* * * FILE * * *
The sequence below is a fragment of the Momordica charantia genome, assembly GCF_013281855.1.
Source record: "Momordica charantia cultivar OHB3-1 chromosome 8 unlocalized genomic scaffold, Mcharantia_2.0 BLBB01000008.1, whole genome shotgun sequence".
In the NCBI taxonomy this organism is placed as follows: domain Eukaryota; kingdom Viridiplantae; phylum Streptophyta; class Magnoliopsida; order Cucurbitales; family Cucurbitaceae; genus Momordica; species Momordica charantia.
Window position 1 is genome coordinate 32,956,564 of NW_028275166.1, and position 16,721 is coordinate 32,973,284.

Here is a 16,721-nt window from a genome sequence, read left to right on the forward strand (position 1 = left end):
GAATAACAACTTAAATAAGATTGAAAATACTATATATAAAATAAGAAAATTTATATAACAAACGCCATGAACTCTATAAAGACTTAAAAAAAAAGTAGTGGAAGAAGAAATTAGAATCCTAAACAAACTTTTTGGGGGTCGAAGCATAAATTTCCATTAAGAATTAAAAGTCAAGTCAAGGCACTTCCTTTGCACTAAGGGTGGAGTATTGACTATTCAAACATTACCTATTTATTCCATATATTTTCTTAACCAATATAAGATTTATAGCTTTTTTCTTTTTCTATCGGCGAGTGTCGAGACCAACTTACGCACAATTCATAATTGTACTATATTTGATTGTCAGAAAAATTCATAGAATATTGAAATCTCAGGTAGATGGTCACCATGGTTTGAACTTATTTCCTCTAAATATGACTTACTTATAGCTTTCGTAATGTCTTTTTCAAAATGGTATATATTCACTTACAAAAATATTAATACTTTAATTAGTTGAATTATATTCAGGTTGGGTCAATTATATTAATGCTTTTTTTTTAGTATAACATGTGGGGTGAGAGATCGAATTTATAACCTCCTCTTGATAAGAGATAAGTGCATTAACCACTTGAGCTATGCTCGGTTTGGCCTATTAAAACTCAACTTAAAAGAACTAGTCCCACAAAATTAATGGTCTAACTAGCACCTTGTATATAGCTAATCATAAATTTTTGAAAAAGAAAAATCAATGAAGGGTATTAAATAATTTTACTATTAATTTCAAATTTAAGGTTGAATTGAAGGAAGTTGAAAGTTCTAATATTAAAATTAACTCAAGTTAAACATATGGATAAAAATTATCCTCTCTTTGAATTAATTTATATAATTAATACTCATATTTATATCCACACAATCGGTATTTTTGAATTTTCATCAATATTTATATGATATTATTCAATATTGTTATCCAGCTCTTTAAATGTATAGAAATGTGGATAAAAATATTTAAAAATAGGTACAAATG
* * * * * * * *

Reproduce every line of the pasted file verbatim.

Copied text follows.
The sequence below is a fragment of the Momordica charantia genome, assembly GCF_013281855.1.
Source record: "Momordica charantia cultivar OHB3-1 chromosome 8 unlocalized genomic scaffold, Mcharantia_2.0 BLBB01000008.1, whole genome shotgun sequence".
In the NCBI taxonomy this organism is placed as follows: domain Eukaryota; kingdom Viridiplantae; phylum Streptophyta; class Magnoliopsida; order Cucurbitales; family Cucurbitaceae; genus Momordica; species Momordica charantia.
Window position 1 is genome coordinate 32,956,564 of NW_028275166.1, and position 16,721 is coordinate 32,973,284.

Here is a 16,721-nt window from a genome sequence, read left to right on the forward strand (position 1 = left end):
GAATAACAACTTAAATAAGATTGAAAATACTATATATAAAATAAGAAAATTTATATAACAAACGCCATGAACTCTATAAAGACTTAAAAAAAAAGTAGTGGAAGAAGAAATTAGAATCCTAAACAAACTTTTTGGGGGTCGAAGCATAAATTTCCATTAAGAATTAAAAGTCAAGTCAAGGCACTTCCTTTGCACTAAGGGTGGAGTATTGACTATTCAAACATTACCTATTTATTCCATATATTTTCTTAACCAATATAAGATTTATAGCTTTTTTCTTTTTCTATCGGCGAGTGTCGAGACCAACTTACGCACAATTCATAATTGTACTATATTTGATTGTCAGAAAAATTCATAGAATATTGAAATCTCAGGTAGATGGTCACCATGGTTTGAACTTATTTCCTCTAAATATGACTTACTTATAGCTTTCGTAATGTCTTTTTCAAAATGGTATATATTCACTTACAAAAATATTAATACTTTAATTAGTTGAATTATATTCAGGTTGGGTCAATTATATTAATGCTTTTTTTTTAGTATAACATGTGGGGTGAGAGATCGAATTTATAACCTCCTCTTGATAAGAGATAAGTGCATTAACCACTTGAGCTATGCTCGGTTTGGCCTATTAAAACTCAACTTAAAAGAACTAGTCCCACAAAATTAATGGTCTAACTAGCACCTTGTATATAGCTAATCATAAATTTTTGAAAAAGAAAAATCAATGAAGGGTATTAAATAATTTTACTATTAATTTCAAATTTAAGGTTGAATTGAAGGAAGTTGAAAGTTCTAATATTAAAATTAACTCAAGTTAAACATATGGATAAAAATTATCCTCTCTTTGAATTAATTTATATAATTAATACTCATATTTATATCCACACAATCGGTATTTTTGAATTTTCATCAATATTTATATGATATTATTCAATATTGTTATCCAGCTCTTTAAATGTATAGAAATGTGGATAAAAATATTTAAAAATAGGTACAAATG